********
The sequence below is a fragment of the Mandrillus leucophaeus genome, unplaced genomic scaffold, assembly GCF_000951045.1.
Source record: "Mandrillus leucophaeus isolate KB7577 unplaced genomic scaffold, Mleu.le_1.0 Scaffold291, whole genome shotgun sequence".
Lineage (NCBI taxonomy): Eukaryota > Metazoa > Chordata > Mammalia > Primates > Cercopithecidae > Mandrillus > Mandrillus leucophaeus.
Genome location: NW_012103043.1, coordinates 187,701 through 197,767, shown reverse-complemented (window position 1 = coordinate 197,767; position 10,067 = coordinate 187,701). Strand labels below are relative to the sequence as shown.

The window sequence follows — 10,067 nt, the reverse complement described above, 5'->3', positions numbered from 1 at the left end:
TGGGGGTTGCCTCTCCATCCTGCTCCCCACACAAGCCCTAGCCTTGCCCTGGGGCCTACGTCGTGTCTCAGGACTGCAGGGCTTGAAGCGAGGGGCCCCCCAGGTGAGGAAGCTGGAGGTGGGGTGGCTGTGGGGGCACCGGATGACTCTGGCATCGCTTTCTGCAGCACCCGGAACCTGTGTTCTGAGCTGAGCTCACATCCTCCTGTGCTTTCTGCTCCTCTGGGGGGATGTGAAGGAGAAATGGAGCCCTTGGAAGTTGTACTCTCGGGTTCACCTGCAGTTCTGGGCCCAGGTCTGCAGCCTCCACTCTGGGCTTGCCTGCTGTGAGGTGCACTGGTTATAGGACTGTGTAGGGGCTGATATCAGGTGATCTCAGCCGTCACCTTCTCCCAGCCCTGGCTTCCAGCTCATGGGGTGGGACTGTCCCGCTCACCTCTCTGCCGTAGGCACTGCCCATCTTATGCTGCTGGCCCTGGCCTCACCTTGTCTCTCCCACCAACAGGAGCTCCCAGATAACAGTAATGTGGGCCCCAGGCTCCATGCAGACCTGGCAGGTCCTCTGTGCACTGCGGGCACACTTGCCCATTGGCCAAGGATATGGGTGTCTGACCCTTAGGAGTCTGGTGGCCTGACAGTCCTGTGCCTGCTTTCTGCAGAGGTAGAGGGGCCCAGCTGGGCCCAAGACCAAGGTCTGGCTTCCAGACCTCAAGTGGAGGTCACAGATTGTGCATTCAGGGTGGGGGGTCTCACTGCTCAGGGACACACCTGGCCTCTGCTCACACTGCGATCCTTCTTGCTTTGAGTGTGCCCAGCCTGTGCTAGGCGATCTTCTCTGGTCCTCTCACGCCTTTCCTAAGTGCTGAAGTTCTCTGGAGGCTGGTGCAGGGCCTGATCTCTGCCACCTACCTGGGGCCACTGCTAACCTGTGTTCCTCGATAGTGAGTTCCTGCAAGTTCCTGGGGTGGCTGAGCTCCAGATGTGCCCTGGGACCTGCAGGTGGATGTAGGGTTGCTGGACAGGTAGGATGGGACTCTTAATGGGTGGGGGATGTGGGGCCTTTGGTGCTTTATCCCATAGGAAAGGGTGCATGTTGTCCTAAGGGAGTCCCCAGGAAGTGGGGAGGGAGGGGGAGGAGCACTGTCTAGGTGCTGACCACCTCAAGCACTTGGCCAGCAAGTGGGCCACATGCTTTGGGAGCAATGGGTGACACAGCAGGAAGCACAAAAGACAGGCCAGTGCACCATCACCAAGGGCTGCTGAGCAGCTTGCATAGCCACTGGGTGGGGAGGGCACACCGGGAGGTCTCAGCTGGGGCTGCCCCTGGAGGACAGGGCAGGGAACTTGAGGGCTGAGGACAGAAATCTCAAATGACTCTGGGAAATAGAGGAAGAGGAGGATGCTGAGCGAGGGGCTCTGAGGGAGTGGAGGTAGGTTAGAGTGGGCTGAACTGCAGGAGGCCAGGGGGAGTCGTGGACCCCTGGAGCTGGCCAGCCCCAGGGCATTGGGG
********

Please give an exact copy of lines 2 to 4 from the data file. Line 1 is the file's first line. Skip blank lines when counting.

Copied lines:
Source record: "Mandrillus leucophaeus isolate KB7577 unplaced genomic scaffold, Mleu.le_1.0 Scaffold291, whole genome shotgun sequence".
Lineage (NCBI taxonomy): Eukaryota > Metazoa > Chordata > Mammalia > Primates > Cercopithecidae > Mandrillus > Mandrillus leucophaeus.
Genome location: NW_012103043.1, coordinates 187,701 through 197,767, shown reverse-complemented (window position 1 = coordinate 197,767; position 10,067 = coordinate 187,701). Strand labels below are relative to the sequence as shown.